Bone Marrow

Bone marrow can be used for testing but that depends on the quality and availability of the bones. So far there is no proof that says that certain bones are better than others when it comes to testing. Extracting bone marrow from larger bones is easier than smaller bones.[14] Forensic toxicologists often use bone marrow to find what type poisons used, which can include cocaine or ethanol.[15] Ethanol specifically is one of the most abused drugs worldwide, be it through alcohol consumption and abuse being a leading cause in death. Suicides, car crashes, and a variety of crimes are often performed under severe alcohol influence. The process of ethanol determination allows forensic toxicologists to utilize bone marrow post-mortem and isolate the ethanol level a person had been, and the metabolic speed of breakdown at which can be traced back to time of death.[16]


Other bodily fluids and organs may provide samples, particularly samples collected during an autopsy. A common autopsy sample is the gastric contents of the deceased, which can be useful for detecting undigested pills or liquids that were ingested prior to death. In highly decomposed bodies, traditional samples may no longer be available. The vitreous humour from the eye may be used, as the fibrous layer of the eyeball and the eye socket of the skull protects the sample from trauma and adulteration. Other common organs used for toxicology are the brain, liver, and spleen.[12]

Detection and classification

Detection of drugs and pharmaceuticals in biological samples is usually done by an initial screening and then a confirmation of the compound(s), which may include a quantitation of the compound(s). The screening and confirmation are usually, but not necessarily, done with different analytical methods. Every analytical method used in forensic toxicology should be carefully tested by performing a validation of the method to ensure correct and indisputable results at all times. The choice of method for testing is highly dependent on what kind of substance one expects to find and the material on which the testing is performed.[17] Customarily, a classification scheme is utilized that places poisons in categories such as: corrosive agents, gases and volatile agents, metallic poisons, non-volatile organic agents, and miscellaneous.[3]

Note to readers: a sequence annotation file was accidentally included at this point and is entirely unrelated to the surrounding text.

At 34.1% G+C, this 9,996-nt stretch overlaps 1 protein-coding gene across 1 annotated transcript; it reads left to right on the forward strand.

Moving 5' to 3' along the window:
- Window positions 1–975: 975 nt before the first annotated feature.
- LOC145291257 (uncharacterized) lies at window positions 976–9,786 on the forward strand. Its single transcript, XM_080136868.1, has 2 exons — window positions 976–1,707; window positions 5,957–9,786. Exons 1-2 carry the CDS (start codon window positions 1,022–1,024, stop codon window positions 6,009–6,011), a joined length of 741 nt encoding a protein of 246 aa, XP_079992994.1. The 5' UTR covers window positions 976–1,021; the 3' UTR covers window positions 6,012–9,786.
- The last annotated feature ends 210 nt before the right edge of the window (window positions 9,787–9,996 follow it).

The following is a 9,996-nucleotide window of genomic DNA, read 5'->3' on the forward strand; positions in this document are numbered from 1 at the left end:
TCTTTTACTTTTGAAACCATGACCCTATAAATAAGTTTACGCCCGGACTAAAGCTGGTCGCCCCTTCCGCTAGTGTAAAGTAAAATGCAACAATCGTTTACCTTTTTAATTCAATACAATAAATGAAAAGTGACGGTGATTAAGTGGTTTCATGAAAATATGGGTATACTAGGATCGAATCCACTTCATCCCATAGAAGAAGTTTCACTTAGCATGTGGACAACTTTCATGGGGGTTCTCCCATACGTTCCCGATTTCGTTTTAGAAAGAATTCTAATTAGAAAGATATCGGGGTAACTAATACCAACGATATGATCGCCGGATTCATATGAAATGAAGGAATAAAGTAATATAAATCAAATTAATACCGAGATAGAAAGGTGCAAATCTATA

Immunoassays require drawing blood and using the antibodies to find a reaction with substances such as drugs. The substances must be specific. It is the most common drug screening technique. Using the targeted drug the test will tell you if it is positive or negative to that drug. There can be 4 results when taking the test. Those results can be a true-positive, a false-negative, a false-positive, and a true-negative.[14]

Gas chromatography-mass spectrometry

Gas chromatography-mass spectrometry (GC-MS) is a widely used analytical technique for the detection of volatile compounds. Ionization techniques most frequently used in forensic toxicology include electron ionization (EI) or chemical ionization (CI), with EI being preferred in forensic analysis due to its detailed mass spectra and its large library of spectra. However, chemical ionization can provide greater sensitivity for certain compounds that have high electron affinity functional groups.[18]